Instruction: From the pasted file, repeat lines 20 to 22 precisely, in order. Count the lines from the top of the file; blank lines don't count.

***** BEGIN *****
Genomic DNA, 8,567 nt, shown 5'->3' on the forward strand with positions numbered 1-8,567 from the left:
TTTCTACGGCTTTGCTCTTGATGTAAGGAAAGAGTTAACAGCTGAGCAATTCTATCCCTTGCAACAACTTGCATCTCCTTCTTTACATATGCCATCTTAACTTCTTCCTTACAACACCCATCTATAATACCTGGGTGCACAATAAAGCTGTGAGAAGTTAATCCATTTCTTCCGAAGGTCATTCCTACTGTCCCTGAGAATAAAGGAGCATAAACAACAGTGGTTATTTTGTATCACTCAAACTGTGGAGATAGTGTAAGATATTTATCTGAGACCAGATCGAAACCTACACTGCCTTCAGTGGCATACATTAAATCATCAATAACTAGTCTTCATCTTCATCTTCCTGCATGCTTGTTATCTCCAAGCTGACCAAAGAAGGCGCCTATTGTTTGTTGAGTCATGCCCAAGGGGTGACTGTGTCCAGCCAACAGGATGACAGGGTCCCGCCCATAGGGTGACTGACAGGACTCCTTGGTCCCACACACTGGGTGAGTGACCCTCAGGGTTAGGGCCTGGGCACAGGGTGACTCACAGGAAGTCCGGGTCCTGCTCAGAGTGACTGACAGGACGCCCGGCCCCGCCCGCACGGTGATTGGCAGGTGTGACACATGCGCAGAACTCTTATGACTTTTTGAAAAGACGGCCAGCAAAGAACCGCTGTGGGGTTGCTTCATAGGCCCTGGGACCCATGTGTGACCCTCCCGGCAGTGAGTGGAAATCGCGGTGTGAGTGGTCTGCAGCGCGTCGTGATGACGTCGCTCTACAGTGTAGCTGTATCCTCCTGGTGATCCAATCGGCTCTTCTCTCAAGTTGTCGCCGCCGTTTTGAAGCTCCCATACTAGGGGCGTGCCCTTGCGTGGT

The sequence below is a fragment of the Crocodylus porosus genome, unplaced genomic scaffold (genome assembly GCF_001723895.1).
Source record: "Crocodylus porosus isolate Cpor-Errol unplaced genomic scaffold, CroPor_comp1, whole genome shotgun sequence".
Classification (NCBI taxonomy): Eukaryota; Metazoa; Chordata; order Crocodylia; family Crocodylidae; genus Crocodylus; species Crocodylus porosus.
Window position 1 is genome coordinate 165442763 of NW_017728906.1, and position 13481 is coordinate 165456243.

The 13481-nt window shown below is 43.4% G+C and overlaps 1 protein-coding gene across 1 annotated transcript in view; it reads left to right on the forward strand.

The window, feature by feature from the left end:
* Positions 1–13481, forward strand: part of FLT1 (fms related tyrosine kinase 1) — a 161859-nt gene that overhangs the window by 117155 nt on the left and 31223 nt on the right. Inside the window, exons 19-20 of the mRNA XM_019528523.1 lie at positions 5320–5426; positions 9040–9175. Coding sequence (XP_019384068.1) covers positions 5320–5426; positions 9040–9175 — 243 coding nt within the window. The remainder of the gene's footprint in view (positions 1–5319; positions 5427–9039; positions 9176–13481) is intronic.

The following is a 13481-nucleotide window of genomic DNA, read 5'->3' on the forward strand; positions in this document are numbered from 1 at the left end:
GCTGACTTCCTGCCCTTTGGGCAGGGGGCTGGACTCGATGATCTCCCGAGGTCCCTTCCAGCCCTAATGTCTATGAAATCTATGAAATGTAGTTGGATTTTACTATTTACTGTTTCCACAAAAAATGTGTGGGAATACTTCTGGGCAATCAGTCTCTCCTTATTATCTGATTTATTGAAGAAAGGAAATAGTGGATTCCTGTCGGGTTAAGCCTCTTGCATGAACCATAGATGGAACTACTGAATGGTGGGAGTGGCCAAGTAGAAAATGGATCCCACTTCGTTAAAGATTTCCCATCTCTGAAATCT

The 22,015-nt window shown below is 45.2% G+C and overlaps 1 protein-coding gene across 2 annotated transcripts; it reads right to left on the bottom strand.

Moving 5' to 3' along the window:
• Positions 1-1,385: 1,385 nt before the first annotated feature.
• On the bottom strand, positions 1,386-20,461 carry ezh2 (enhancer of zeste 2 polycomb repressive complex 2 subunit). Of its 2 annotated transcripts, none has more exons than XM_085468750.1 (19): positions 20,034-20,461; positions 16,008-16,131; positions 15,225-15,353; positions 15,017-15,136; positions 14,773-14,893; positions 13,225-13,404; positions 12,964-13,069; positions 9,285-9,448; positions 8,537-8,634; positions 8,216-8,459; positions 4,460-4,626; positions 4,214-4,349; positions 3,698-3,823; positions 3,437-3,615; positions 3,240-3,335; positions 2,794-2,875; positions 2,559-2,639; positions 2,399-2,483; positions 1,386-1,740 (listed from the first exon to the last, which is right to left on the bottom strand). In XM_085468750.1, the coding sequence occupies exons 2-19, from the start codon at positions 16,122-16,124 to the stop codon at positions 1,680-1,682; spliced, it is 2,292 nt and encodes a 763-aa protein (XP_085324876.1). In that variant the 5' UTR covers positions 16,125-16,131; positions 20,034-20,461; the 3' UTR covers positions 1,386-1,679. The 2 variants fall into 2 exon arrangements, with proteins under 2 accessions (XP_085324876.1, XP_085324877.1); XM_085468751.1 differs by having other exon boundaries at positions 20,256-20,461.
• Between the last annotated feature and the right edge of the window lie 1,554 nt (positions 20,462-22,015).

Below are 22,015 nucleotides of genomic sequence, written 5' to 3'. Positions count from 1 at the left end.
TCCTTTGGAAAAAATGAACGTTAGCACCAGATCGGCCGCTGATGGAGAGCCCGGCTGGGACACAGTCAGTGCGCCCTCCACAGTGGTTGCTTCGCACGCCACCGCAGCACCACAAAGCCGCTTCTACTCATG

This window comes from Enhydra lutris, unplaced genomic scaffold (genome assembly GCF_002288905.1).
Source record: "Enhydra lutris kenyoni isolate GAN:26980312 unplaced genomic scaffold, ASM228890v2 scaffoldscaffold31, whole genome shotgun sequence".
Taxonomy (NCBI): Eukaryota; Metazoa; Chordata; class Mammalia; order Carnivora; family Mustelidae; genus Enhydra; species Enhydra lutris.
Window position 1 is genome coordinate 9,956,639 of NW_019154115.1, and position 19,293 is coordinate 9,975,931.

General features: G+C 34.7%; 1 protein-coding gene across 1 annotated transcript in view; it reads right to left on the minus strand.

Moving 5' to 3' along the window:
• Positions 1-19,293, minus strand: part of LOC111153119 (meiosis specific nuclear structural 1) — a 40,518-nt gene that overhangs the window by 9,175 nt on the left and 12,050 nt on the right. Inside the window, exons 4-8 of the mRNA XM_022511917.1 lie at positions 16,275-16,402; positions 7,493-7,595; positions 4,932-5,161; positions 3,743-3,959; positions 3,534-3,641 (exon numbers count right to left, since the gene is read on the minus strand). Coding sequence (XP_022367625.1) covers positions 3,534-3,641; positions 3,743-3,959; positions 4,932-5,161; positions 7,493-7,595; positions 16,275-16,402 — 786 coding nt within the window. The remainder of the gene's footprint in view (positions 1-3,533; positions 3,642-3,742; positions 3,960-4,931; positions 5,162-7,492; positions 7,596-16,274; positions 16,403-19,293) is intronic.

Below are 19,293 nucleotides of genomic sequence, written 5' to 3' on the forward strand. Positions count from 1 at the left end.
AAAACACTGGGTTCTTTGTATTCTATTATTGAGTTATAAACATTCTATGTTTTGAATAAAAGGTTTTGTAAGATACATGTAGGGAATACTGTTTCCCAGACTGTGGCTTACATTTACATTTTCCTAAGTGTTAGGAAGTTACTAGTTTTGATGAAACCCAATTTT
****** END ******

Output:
Source record: "Enhydra lutris kenyoni isolate GAN:26980312 unplaced genomic scaffold, ASM228890v2 scaffoldscaffold31, whole genome shotgun sequence".
Taxonomy (NCBI): Eukaryota; Metazoa; Chordata; class Mammalia; order Carnivora; family Mustelidae; genus Enhydra; species Enhydra lutris.
Window position 1 is genome coordinate 9,956,639 of NW_019154115.1, and position 19,293 is coordinate 9,975,931.